Meanwhile, hibiscus plants with few mites can be recovered by eliminating the mites. Here’s how to remove spider mites on hibiscus.
- Cut and remove infested leaves, stems, and branches and dispose of them.
- Blast the spider mites with a jet of water under high pressure to wash them and their eggs from the plant.
- Spray the plant with a dilute insecticidal soap of 1-3% concentration to kill the mites.
- Alternatively, spray the hibiscus with neem oil to smother the mites and their eggs.
After removing spider mites from the hibiscus, incorporate protective measures against re-infestation. Here’s how to control spider mites on hibiscus.
1. Treat your plant with neem oil
Insecticidal soaps and neem oil eliminate spider mites and prevent them from reinfesting your plant. They smother the mites to kill them. Occasionally, spray your hibiscus with dilute insecticidal soap or neem oil to keep mites away.
2. Mist the plant regularly
Spider mites thrive in hot and dry conditions and prefer dusty houseplants. Mist the hibiscus with water from a spray bottle to keep them away. Misting also keeps the plant’s area humid.
3. Provide proper care for hibiscus
Growing hibiscus plant under unfavorable conditions makes them susceptible to pests like spider mites.
L. D. Godfrey, an entomologist at the University of California Statewide Integrated Pest Management Program notes that water-stressed plants are much more vulnerable to spider mite damage. (Source)
- Water the hibiscus plant regularly to avoid dry soils that attract spider mites. Check the potting soil and water if the first half inches are dry.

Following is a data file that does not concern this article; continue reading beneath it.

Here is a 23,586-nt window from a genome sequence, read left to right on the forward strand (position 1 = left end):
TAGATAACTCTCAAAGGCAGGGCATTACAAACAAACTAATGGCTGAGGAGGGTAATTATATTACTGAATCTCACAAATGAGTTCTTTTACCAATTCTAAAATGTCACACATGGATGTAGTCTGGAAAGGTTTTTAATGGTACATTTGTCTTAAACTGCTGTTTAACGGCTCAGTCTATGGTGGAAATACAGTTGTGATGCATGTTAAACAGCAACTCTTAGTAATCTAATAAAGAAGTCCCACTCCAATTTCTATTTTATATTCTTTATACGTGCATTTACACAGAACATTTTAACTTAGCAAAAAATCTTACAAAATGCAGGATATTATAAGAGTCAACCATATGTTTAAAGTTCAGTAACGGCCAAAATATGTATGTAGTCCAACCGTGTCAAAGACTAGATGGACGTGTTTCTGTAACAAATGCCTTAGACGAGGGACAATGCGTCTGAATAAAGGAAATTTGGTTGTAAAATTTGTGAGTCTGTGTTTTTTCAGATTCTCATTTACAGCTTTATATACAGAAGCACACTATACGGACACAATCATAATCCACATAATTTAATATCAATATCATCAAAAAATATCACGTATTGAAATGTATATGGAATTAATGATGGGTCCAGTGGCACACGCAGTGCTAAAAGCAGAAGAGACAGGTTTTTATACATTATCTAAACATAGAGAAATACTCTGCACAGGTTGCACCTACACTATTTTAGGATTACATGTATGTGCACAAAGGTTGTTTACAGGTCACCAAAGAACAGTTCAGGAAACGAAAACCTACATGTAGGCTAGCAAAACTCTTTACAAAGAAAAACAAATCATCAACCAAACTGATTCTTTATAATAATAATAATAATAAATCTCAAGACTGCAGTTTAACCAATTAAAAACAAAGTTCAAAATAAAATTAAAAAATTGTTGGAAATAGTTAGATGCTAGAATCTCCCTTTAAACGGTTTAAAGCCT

- Mist your plant and add a humidifier to increase air moisture, discouraging mites from living on your plant.
- Lastly, maintain indoor temperature to 65 to 75°F to favor hibiscus. Temperatures above 85 degrees favor the spider mites.
I find that washing hibiscus and other indoor plants with water during dusty seasons helps prevent spider mite infestations.
I also recommend forcefully spraying outdoor hibiscus with water to eliminate and prevent spider mites from the plants. Ensure you get extensive coverage especially on the underside of the leaves where spider mites like to hide.
4. Introduce spider mite predators
Biologically, you can introduce other insect predators to your hibiscus plants to suppress spider mites or manage their population.
For example, mite species such as Amblyseius andersoni, Galendromus occidentalis, Neoseiulus californicus, Neoseiulus fallacies, and Phytoseiulus persimilis are predators of the two-spotted spider mites.
Visit your biological control agent and ask for predatory mites to keep spider mites away.
5. Chemical control
Lastly, you can kill spider mites and aphids on your hibiscus plants using chemical insecticides. I don’t recommend this method unless you’re dealing with a large-scale infestation in your hibiscus plantation.
Research has found that severe outbreaks of spider mites can be occasioned by using insecticides such as carbaryl (Sevin) in plantations. This chemical kills most spider mite predators, leaving the culprit pest to reproduce quickly. (See source).
Insecticides based on hexythiazox, bifenthrin, abamectin, and acephate as active ingredients are recommended for controlling spider mites in yards and gardens but not on individual plants.
Some brand-name products you can use include Arvid, Orthene, Hexygon, and Talstar. Follow the manufacturer’s directions on the label when using these insecticides to control spider mites on your plants.
Spider mites are small pests that can lead to plant loss. Although you cannot see them without magnification, you know they are present if you notice small patches, stippling and bronzing leaves, and fine webs around the plant. Blast the mites with water or spray insecticidal soap.
Keep optimal conditions and mist regularly to control the spider mites.